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Market Update Fall 2023

Market Update Fall 2023

Market Update

Stocks and bonds sold off again in September reminiscent of last year’s dual sell-off of equities and bonds. Higher bond yields are behind this selloff. Bond supply is overwhelming demand in the markets causing yields to spike. Bond and stock prices are inversely correlated with a rapid rise in yields. The average stock, as measured by the Invesco S&P 500 Equal Weight ETF, is slightly negative year-to-date, and the Barclays Aggregate Bond ETF is minus 2.5% at the end of the third quarter. This is the third weakest start to a bull market since World War II according to Ned Davis research. Bull markets have recovered all losses in preceding Bear markets before entering the next Bear market since 1949 according to CFRA research. This means there is more upside in this Bull market to come. What can end this Bull market? The leading culprit would be an overzealous Federal Reserve engineering a recession by going too far with its rate hikes. What will keep Bull alive? An end to Federal Reserve rate hikes this year.

Hawkish comments by the Federal Reserve Chairman have scared investors. Treasury yields across the yield curve have risen dramatically higher in September. The excess supply of bonds hitting the market is driving down bond prices and up yields. Yardeni research points out that the bond market is doing the job for the Government by jacking up yields causing tighter financial conditions. The 30-Year fixed mortgage rate is close to eight percent. The odds of another rate hike by the Federal Reserve by year end are declining as yields rise. I think the Fed is done hiking. I’m watching for a peaking process in the 2-year Treasury note, highly correlated to Federal Funds Rate expectations. The yield has declined this month from its recent high. If I’m right, yields and rates are peaking at 16-year highs.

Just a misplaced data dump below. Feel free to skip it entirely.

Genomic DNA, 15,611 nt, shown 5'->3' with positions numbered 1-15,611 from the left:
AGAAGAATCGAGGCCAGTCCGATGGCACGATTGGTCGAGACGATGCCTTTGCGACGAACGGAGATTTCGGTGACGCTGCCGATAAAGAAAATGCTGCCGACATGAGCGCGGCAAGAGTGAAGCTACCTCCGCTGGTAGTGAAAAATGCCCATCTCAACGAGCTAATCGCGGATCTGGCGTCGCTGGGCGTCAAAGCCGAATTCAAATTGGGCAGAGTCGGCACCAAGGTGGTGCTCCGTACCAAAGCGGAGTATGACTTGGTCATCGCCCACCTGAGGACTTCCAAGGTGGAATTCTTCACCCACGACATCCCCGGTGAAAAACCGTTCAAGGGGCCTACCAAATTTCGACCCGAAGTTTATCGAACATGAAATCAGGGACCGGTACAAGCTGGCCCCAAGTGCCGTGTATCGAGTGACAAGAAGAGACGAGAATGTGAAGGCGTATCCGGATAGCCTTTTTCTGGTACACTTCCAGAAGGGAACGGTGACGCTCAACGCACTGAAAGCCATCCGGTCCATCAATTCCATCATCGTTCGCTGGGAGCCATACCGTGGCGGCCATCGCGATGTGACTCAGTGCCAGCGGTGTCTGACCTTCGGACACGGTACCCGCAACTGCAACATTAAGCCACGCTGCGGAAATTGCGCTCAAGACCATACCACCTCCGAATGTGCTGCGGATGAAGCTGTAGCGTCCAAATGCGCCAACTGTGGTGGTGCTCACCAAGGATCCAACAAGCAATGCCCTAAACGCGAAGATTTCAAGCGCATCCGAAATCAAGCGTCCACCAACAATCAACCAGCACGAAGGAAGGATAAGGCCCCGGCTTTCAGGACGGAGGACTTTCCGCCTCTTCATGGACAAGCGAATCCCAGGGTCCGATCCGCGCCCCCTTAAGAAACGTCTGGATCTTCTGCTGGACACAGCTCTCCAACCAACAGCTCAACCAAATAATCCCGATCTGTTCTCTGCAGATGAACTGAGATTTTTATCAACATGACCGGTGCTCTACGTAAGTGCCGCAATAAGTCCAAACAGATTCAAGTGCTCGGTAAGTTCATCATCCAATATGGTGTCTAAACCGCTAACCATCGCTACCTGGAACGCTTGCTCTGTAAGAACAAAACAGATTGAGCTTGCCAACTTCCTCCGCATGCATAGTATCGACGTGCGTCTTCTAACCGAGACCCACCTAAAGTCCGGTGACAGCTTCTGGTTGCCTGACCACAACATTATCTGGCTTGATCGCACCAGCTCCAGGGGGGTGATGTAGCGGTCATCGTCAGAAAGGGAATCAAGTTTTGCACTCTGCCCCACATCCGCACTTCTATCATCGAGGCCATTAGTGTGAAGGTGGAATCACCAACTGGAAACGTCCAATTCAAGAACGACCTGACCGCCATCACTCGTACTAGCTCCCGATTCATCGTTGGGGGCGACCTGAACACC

The Fed sees inflation moderating but not going away next year so it will continue to apply the brakes on the US economy by keeping rates higher for longer. The higher rate for longer theme threatens the “soft landing” trade in the markets while modestly increasing recession risks. Higher rates for longer are likely to impact all areas of the economy especially housing markets, autos, lending, retail, and gradually reduce overall consumer spending especially if unemployment rises from here.

The difference between last year and this year’s market is the Fed is near the end of its historic tightening. The combination of rate hikes, quantitative tightening, and now the “bond market vigilantes” are sure to slow down the economy and further ease the inflation impulse. The Fed must factor into their monetary policy the magnitude and impact of the Governments deficit spending. The US Government’s fiscal deficits are finally drawing the ire of bond market investors who will act even if the Government fails to do so. US debt has risen to an unprecedented 120% of total gross domestic product according to CNBC. Over time, global bond investors could shy away from US Treasuries, demand a higher yield to hold US Treasuries which would increase the US debt service to more than one-third of its budget. US debt service is a problem for the economy now.

Earnings report estimates for the third quarter are less negative than previous quarters. CFRA research reports that census operating earnings are projected to be positive next quarter for the first time over the last four quarters, and gradually rise over the next twelve months. The lag effect on monetary policy on economic growth could slow acceleration to below average rate but still grow. Current projections for earnings growth are above historical average and too rosy given the economic slowdown.